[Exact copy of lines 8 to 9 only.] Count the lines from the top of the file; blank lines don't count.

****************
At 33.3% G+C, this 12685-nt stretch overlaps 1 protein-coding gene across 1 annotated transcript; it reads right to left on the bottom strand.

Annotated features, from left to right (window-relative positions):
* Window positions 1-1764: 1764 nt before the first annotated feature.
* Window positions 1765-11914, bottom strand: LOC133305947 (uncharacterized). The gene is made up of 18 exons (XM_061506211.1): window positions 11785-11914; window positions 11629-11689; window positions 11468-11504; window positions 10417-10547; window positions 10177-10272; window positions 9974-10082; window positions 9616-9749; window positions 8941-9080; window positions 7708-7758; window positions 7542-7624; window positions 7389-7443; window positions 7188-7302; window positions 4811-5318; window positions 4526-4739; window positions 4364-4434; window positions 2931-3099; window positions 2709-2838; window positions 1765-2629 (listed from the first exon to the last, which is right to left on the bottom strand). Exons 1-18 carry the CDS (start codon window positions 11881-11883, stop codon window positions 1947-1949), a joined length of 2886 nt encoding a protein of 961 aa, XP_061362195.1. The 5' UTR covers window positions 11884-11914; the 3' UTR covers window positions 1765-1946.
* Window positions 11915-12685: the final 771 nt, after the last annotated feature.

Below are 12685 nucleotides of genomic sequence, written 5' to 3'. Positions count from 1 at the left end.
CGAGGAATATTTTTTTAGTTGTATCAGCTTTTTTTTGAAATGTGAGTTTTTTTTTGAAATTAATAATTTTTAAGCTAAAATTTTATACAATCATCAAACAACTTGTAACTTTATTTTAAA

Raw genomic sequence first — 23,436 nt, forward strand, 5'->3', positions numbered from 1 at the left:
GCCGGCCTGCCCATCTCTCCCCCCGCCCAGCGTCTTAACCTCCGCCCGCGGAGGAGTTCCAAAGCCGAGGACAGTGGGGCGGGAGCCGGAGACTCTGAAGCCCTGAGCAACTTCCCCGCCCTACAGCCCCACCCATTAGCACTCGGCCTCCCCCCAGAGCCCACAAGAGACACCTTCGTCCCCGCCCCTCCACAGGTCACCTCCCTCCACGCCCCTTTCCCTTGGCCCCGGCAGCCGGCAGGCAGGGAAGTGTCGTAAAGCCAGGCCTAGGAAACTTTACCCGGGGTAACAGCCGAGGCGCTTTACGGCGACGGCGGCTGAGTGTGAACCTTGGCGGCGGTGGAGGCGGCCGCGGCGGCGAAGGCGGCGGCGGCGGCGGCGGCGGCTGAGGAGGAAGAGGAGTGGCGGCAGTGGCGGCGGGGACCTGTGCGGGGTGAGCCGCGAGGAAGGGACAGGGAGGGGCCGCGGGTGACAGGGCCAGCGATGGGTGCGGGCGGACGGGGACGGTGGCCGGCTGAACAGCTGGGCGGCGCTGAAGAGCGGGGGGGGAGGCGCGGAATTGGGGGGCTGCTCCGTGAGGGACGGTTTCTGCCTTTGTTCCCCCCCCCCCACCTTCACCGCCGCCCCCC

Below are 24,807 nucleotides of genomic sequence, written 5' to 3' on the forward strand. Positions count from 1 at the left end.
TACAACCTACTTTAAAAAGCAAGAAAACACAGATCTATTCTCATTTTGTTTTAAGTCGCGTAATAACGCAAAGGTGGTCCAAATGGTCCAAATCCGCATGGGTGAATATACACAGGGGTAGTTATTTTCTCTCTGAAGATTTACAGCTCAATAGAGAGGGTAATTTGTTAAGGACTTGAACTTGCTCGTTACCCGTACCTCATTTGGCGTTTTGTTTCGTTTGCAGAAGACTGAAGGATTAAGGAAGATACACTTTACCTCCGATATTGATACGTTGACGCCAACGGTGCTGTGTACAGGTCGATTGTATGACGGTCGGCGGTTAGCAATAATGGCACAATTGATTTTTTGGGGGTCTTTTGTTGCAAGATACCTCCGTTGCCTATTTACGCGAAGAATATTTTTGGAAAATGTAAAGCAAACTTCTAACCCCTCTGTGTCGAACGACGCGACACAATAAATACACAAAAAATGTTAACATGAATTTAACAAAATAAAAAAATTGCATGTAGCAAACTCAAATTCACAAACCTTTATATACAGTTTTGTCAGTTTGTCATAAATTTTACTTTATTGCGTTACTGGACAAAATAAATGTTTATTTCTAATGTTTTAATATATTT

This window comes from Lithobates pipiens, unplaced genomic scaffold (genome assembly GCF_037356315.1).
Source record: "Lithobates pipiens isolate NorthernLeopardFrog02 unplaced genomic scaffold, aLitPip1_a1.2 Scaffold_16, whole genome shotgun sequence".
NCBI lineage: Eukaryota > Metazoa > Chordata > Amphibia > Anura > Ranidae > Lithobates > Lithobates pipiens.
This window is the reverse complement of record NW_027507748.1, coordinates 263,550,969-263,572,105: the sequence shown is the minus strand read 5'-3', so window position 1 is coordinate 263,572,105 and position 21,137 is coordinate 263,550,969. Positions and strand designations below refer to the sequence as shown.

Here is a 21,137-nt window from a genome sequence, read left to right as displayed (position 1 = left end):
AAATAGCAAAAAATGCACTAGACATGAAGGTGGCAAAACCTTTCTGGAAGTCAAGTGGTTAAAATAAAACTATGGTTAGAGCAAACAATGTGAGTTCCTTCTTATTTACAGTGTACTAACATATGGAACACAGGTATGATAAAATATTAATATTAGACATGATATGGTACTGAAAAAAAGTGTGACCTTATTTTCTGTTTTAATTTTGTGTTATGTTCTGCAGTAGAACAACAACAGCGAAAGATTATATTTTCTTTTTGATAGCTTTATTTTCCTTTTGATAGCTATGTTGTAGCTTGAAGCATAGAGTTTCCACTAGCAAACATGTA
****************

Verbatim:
Raw genomic sequence first — 23,436 nt, forward strand, 5'->3', positions numbered from 1 at the left:
GCCGGCCTGCCCATCTCTCCCCCCGCCCAGCGTCTTAACCTCCGCCCGCGGAGGAGTTCCAAAGCCGAGGACAGTGGGGCGGGAGCCGGAGACTCTGAAGCCCTGAGCAACTTCCCCGCCCTACAGCCCCACCCATTAGCACTCGGCCTCCCCCCAGAGCCCACAAGAGACACCTTCGTCCCCGCCCCTCCACAGGTCACCTCCCTCCACGCCCCTTTCCCTTGGCCCCGGCAGCCGGCAGGCAGGGAAGTGTCGTAAAGCCAGGCCTAGGAAACTTTACCCGGGGTAACAGCCGAGGCGCTTTACGGCGACGGCGGCTGAGTGTGAACCTTGGCGGCGGTGGAGGCGGCCGCGGCGGCGAAGGCGGCGGCGGCGGCGGCGGCGGCTGAGGAGGAAGAGGAGTGGCGGCAGTGGCGGCGGGGACCTGTGCGGGGTGAGCCGCGAGGAAGGGACAGGGAGGGGCCGCGGGTGACAGGGCCAGCGATGGGTGCGGGCGGACGGGGACGGTGGCCGGCTGAACAGCTGGGCGGCGCTGAAGAGCGGGGGGGGAGGCGCGGAATTGGGGGGCTGCTCCGTGAGGGACGGTTTCTGCCTTTGTTCCCCCCCCCCCACCTTCACCGCCGCCCCCC